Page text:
Interest had been growing in northeastern B.C.’s deposits, among them Teck’s Sukunka. “Well, at least he did call it our coal,” Keevil notes. “That would become questionable as the situation evolved.” The duo declined but Barrett wouldn’t give up. He kept calling them back to Victoria on an almost weekly basis. Continue Reading →

Rio Tinto boss lauds B.C.’s clean energy as trade advantage – by Nelson Bennett (Business Vancouver – September 26, 2017)

Kitimat aluminum smelter facing stiff competition from huge production in China

When Gervais Jacques was invited to speak to the Greater Vancouver Board of Trade last week about the $6 billion modernization of an aluminum smelter in Kitimat in 2014 and 2015, the context of the discussion was free trade with the U.S. The U.S., after all, is a major customer for B.C. aluminum.

But Jacques’ talk ended up sounding more like a promotion for large-scale hydroelectricity for heavy industry and manufacturing – something Jacques called “the Canadian advantage.”

It was B.C.’s hydro power potential that drew Alcan to B.C. to build the Kemano hydroelectric dam, completed in 1954, and aluminum smelter. It was at the time the largest private investment made in B.C. With a workforce of 1,000, the smelter is Kitimat’s largest employer. Continue Reading →

BC’s NDP-led govt talks up exploration, mining as basis for building burgeoning communities – by Henry Lazenby ( – September 26, 2017)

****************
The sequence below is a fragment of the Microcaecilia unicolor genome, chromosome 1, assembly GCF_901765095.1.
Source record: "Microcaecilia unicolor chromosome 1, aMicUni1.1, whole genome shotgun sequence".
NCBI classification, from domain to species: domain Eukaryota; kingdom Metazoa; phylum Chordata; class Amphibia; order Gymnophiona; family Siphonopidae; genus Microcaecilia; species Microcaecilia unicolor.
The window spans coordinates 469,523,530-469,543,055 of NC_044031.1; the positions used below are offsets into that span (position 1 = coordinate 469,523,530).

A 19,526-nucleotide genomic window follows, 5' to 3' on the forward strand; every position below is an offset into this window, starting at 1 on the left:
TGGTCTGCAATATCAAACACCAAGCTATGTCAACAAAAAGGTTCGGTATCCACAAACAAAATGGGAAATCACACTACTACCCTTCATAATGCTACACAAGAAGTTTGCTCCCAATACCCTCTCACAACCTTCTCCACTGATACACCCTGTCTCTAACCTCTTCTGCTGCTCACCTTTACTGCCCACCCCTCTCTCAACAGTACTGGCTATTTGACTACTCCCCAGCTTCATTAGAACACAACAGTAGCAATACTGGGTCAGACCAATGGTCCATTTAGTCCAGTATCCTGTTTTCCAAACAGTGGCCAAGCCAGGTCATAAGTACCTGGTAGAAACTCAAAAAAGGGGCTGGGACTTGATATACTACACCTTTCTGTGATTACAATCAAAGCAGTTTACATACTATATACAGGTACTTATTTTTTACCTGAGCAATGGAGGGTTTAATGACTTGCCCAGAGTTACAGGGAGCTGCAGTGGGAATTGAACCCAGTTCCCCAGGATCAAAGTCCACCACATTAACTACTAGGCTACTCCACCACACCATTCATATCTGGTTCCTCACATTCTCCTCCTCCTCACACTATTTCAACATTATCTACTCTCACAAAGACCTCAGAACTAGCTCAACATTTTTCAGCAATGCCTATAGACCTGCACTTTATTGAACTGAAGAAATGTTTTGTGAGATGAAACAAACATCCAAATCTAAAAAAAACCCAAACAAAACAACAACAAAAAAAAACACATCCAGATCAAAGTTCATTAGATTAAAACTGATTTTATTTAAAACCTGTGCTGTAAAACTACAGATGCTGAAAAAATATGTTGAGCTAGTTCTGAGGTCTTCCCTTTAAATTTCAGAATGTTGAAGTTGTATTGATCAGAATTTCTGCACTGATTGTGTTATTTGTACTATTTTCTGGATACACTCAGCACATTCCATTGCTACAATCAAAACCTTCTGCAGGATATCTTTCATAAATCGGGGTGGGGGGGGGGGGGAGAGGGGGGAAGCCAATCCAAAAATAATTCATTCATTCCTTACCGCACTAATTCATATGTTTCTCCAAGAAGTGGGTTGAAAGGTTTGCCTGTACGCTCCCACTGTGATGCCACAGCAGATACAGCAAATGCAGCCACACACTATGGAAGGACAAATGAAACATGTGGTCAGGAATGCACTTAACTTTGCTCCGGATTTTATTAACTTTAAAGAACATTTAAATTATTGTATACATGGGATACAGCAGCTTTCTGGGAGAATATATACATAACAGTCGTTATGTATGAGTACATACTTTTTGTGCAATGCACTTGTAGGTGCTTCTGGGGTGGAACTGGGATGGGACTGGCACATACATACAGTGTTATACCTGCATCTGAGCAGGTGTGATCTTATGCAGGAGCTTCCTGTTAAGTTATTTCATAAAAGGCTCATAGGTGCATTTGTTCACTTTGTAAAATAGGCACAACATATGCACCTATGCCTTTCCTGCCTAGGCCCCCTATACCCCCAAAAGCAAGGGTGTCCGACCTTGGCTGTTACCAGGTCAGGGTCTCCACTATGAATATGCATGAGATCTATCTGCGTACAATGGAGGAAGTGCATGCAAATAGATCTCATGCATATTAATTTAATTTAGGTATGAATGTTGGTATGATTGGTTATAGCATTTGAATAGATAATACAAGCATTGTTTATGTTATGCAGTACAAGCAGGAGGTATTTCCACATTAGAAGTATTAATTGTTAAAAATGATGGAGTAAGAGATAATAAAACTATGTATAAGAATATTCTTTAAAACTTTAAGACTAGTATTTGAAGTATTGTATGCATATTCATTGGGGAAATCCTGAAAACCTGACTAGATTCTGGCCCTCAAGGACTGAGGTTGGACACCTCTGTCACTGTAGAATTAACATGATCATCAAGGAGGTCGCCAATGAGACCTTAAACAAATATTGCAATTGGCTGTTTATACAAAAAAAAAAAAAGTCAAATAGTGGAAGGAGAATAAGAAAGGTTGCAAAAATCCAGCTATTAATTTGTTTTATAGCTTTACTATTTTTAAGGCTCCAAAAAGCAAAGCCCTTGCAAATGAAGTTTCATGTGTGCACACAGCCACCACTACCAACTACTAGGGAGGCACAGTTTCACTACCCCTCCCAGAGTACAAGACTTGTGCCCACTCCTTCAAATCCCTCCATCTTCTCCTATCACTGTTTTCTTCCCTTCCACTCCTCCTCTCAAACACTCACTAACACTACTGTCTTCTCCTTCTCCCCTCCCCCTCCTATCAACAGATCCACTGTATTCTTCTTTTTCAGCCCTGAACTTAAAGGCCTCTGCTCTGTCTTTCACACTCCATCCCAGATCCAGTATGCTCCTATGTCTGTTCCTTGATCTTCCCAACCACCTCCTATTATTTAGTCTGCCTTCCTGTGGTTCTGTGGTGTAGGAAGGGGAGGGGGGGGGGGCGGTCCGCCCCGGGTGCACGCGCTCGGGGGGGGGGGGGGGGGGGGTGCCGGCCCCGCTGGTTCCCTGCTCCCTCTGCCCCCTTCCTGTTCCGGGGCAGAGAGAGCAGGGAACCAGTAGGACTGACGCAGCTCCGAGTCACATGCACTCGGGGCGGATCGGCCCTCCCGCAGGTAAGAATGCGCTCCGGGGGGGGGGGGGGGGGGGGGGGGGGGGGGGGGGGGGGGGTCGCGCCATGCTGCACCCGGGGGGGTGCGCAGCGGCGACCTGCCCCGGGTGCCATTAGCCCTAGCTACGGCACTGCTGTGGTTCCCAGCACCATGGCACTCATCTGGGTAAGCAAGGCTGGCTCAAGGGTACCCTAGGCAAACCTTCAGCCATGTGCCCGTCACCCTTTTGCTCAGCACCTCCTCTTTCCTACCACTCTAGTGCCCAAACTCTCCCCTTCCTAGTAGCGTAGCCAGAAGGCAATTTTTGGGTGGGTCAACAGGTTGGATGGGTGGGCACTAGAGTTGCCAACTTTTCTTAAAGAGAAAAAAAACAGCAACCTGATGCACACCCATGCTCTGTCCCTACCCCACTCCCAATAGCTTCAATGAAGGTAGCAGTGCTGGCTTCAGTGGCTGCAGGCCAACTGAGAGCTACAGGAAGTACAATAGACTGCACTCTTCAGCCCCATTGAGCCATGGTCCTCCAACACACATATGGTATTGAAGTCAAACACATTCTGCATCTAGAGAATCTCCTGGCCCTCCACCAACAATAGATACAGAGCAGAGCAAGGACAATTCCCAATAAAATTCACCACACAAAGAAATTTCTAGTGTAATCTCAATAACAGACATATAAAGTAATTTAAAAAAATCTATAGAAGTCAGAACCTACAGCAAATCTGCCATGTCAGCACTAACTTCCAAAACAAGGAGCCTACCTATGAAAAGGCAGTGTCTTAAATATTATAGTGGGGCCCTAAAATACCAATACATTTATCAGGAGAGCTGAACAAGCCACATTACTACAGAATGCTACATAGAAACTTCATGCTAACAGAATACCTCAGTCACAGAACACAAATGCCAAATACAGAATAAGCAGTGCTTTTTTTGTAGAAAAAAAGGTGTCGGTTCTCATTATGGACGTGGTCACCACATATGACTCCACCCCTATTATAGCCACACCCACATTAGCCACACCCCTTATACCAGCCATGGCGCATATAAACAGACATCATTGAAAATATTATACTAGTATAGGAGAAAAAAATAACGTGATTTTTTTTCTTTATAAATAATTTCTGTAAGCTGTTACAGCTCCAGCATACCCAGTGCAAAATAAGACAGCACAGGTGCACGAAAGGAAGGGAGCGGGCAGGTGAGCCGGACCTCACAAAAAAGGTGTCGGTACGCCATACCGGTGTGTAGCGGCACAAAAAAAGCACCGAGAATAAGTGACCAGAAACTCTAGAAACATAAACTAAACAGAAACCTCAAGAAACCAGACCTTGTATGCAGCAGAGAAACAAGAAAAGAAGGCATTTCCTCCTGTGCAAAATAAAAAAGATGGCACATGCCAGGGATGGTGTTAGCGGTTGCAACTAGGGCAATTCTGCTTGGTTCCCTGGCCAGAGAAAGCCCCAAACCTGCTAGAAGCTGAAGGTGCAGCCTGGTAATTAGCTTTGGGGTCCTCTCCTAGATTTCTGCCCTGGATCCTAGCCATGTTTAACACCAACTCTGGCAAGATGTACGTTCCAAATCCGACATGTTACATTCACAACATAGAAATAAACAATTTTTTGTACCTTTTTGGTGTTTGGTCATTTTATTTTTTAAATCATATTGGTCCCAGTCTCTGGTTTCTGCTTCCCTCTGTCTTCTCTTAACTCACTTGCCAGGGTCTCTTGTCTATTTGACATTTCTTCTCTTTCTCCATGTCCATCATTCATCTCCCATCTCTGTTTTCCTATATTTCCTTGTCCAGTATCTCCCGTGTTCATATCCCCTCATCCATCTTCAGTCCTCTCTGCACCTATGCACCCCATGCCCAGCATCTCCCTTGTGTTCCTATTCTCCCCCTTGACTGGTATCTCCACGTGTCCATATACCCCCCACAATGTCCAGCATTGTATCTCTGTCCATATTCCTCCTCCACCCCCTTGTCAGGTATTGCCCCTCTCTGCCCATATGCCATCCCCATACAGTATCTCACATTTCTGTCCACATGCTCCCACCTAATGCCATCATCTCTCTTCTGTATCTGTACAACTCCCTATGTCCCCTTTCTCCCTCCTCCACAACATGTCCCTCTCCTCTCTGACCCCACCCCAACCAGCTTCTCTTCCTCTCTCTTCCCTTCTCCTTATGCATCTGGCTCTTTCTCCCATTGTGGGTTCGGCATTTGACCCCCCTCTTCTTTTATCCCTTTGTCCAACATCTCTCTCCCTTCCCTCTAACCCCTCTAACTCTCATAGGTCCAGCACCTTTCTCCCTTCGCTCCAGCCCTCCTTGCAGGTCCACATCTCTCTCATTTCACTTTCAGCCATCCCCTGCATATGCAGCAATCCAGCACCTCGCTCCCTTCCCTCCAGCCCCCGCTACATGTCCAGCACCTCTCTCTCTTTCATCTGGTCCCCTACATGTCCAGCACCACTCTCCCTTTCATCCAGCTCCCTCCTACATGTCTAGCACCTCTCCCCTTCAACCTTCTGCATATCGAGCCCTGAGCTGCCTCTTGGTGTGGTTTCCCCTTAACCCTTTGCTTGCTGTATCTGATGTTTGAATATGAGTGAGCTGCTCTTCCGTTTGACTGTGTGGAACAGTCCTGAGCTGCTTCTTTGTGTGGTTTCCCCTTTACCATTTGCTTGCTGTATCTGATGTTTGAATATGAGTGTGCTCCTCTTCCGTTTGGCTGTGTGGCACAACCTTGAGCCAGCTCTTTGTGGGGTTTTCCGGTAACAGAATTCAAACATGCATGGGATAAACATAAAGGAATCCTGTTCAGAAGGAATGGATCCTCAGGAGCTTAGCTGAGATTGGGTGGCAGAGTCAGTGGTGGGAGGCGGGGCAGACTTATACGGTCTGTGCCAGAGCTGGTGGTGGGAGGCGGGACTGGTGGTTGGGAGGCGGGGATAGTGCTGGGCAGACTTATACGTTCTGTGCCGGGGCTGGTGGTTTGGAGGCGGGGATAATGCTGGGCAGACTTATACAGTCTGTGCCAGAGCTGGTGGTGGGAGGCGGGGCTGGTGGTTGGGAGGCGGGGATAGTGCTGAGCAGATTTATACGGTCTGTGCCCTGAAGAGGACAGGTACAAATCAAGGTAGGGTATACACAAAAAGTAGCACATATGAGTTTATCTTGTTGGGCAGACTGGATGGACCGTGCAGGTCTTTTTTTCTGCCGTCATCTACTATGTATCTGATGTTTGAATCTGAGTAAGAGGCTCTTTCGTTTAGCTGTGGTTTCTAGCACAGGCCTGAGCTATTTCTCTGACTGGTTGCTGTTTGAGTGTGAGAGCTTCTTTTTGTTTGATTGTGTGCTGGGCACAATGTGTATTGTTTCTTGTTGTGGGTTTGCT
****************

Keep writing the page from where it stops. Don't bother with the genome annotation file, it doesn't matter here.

VANCOUVER ( – British Columbia is ‘ground zero’ for mining in Canada, as technological advances require an ever-increasing volume of metals to satisfy improving standards of living and produce environment-friendly technologies.

This was the key message to attendees at the fourth yearly Resource Breakfast Series held in Vancouver on Tuesday.

“Mining builds communities,” Mining Association of BC president and CEO Bryan Cox stressed, pointing out that it was thanks to the gold rush and burgeoning mining industry more than a century ago that a provincial government was established to oversee the unprecedented influx of miners – all in search of personal fortunes in the harsh, but prospective mountain territory. Continue Reading →

[Alaska mining] Actor Leonardo DiCaprio donates $80,000 to Southeast group (Juneau Empire – September 23, 2017)

You might call it a titanic contribution. The Leonardo DiCaprio Foundation, founded in 1998 by the eponymous screen actor, announced an $80,000 grant to the Southeast Alaska Indigenous Transboundary Commission (SEITC) on Tuesday. The money will help the group in its efforts to protect Southeast waters from Canadian mining projects they believe are threatening their indigenous way of life.

The donation was made as part of a $20 million philanthropic effort, according to Hollywood Reporter. DiCaprio announced the portfolio of grants at a climate change conference at Yale University.

SEITC is comprised of 16 federally-recognized tribes and is based out of Kasaan, Alaska. In a Friday phone conversation, Chairman Frederick Otilius Olsen, Jr. said the money will help the group protect the environment from industrialization rapidly occurring across the border from Southeast Alaska. Continue Reading →

Teck ups Red Dog guidance; outlines significant exploration target for Aktigiruq – by Henry Lazenby ( – September 19, 2017)

VANCOUVER ( – Canada’s largest diversified miner Teck Resources has added about 50 000 t of zinc output to the full-year guidance for its Red Dog mine, in Alaska.

Vancouver-headquartered Teck advised that improving recoveries in the last few months has prompted the company to lift guidance to a range of 525 000 t to 550 000 t of zinc, up from the most recent guidance range of 475 000 t to 500 000 t of zinc.